This is a watermelon that someone had sent out to sea, it didn’t get very far!

Jose Andrade, The Black Marvel

1 Feb

'The Black Pearl'

I’ve been looking into the history of Uruguayan football over the last few days as we scurry around to get UruguayNow ready for public consumption (less than a week to go!). Unfortunately my favourite story won’t be featured but it’s one I really want to tell so, I’m gonna tell it right here!

First off, a bit of background. Uruguay were the first team to ever feature black players in an international game, international tournament and in the World Cup. In 1916 they took two black players, both great grandchildren of slaves, to Chile and the tournament that would become the Copa America. When they defeated Chile 4-0, with Gradín, one of the black players, having an absolute blinder, Chile asked that the game be anulled. Their reason; because Uruguay had black players in the team. Notion ignored, Uruguay went on to win the tournament. When they went to Brazil in 1919 for another Copa America it was the first time that many of the black population in Brazil had seen a player of their own colour. Slavery had only been abolished in 1885 (fifty years after Uruguay, and England) and Brazil were well behind in terms of integration. Black players were completely banned from their leagues in 1910 and even when they were allowed to join a few years later they had to put rice powder on their faces so that the supporters wouldn’t realise. Flamengo, current champions in the Brazilian league, wouldn’t have a single black player on their books until 1936. Uruguay were well ahead of their time and Gradín who played in that tournament in Brazil became a massive hero, in particular, for Pelé.

After that, Uruguay found a new hero, a guy called José Andrade. He could play as a fullback, through the middle or on the wings, and having grown up on the streets, had a catalogue of crafty skills. In 1924 Uruguay went to Paris for the Olympics. They were the first team from South America to compete and absolutely stormed the competition. European football was all about strength and brawn, and this was something else entirely, they breezed through their opposition, scoring goal after goal. It is often thought that this is the beginning of modern football where the street skills of South America met the more tactical approach of Europe. José Andrade became a phenomenom during this tournament, being dubbed the ‘Black Marvel’ and the ‘Black Pearl.’ After the tournament ended he stayed in Paris where he became a fixture of the bohemian and cabaret circuit that was so popular at this time, showing off all the things he had learnt during Carnival in Montevideo. He was a master on the drums, violin and tambourine. He was also a complete alcoholic, which would eventually be his undoing.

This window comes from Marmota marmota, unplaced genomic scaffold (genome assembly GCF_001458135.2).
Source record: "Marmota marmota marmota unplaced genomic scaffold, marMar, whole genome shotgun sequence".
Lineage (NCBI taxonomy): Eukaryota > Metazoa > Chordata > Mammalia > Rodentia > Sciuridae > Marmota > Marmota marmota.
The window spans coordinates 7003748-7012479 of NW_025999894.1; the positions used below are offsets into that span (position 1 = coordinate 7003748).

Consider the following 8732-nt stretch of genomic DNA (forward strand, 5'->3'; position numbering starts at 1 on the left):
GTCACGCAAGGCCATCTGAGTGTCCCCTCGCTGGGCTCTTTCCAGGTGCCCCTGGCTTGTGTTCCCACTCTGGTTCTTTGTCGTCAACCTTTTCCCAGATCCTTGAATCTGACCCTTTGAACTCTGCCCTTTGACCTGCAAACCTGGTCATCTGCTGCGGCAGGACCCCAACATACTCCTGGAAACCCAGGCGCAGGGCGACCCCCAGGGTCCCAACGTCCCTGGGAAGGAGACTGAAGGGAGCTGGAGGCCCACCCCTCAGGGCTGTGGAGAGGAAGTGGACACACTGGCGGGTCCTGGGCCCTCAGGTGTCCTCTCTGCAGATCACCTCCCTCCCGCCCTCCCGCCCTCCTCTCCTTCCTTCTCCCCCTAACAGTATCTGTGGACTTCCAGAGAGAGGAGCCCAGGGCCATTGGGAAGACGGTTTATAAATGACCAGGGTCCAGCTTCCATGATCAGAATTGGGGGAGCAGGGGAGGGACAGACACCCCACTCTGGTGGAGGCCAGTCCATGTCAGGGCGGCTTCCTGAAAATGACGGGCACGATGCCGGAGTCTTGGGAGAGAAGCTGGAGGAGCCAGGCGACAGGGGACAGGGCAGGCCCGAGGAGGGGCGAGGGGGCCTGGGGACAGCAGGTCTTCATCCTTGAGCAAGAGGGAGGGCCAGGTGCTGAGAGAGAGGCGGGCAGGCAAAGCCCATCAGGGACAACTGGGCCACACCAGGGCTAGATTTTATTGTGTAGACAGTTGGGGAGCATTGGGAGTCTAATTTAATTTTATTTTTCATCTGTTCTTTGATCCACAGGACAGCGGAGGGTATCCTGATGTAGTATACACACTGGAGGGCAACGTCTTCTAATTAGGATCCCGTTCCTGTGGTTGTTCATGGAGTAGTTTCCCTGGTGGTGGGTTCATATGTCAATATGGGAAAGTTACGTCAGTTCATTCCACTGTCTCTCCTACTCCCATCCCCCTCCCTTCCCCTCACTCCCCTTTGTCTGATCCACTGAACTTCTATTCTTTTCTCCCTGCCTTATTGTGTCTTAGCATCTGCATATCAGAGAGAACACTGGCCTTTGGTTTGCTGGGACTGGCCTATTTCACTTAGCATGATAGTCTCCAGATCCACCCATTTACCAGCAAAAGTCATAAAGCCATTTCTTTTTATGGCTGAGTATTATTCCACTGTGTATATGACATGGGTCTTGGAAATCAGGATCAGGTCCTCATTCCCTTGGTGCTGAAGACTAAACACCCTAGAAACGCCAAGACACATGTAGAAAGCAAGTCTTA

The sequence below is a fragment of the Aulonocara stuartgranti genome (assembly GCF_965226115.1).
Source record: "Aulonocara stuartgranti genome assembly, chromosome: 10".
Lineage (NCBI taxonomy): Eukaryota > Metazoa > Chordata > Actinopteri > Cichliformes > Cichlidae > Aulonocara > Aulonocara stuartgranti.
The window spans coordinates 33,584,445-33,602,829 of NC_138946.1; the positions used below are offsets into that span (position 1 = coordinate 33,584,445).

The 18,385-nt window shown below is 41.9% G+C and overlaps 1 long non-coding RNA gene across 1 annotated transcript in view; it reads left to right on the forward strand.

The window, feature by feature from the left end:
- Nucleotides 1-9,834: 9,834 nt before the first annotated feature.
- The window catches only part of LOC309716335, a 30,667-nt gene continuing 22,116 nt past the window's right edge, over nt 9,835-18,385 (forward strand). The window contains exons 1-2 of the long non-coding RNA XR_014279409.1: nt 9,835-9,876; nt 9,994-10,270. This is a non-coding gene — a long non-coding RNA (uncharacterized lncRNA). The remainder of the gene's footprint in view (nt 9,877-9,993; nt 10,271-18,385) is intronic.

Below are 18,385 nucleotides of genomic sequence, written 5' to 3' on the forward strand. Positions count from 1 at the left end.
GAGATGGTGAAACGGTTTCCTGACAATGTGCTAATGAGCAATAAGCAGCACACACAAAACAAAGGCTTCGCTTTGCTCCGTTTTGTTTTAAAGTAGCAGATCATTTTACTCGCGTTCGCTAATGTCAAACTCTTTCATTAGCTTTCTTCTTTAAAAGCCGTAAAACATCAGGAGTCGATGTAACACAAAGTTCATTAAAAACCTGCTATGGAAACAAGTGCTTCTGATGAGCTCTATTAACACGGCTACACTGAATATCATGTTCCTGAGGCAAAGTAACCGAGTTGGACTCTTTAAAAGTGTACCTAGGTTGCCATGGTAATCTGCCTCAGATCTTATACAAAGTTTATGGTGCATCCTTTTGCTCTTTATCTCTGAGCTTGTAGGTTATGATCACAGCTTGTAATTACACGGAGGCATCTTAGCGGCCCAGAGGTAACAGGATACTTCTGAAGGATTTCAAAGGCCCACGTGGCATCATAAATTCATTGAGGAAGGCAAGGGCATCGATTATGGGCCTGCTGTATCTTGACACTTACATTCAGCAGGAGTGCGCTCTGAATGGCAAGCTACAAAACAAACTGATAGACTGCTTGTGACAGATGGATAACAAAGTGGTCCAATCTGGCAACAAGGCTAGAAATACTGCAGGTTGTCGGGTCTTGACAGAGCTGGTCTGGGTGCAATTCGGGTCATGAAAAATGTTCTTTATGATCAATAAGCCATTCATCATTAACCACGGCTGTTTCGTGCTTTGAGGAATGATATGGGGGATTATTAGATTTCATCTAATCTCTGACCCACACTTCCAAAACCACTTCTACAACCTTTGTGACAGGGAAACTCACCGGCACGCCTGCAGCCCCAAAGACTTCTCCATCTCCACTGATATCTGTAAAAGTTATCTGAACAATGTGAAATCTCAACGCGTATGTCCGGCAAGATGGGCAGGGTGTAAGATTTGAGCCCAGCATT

Jose Leandro Andrade
This is Andrade serving up a couple of beers behind the bar

Uruguay would go on to win the 1928 Olympics and 1930 World Cup, both with Andrade in the side. It’s one of the things I really like about Uruguay, there seemed to be less division between classes. Even in the height of the slave trade whites would go down to the promenade where the blacks would be dancing and playing drums, and they would join in. The same seems to have happened with football. It was brought over by the English in the late 19th century but as soon as the teams (who were first constituted of bunches of students or railway workers or German immigrants) began letting anyone join they really did let anyone, as opposed to the Brazilians, and I’m sure many other nations.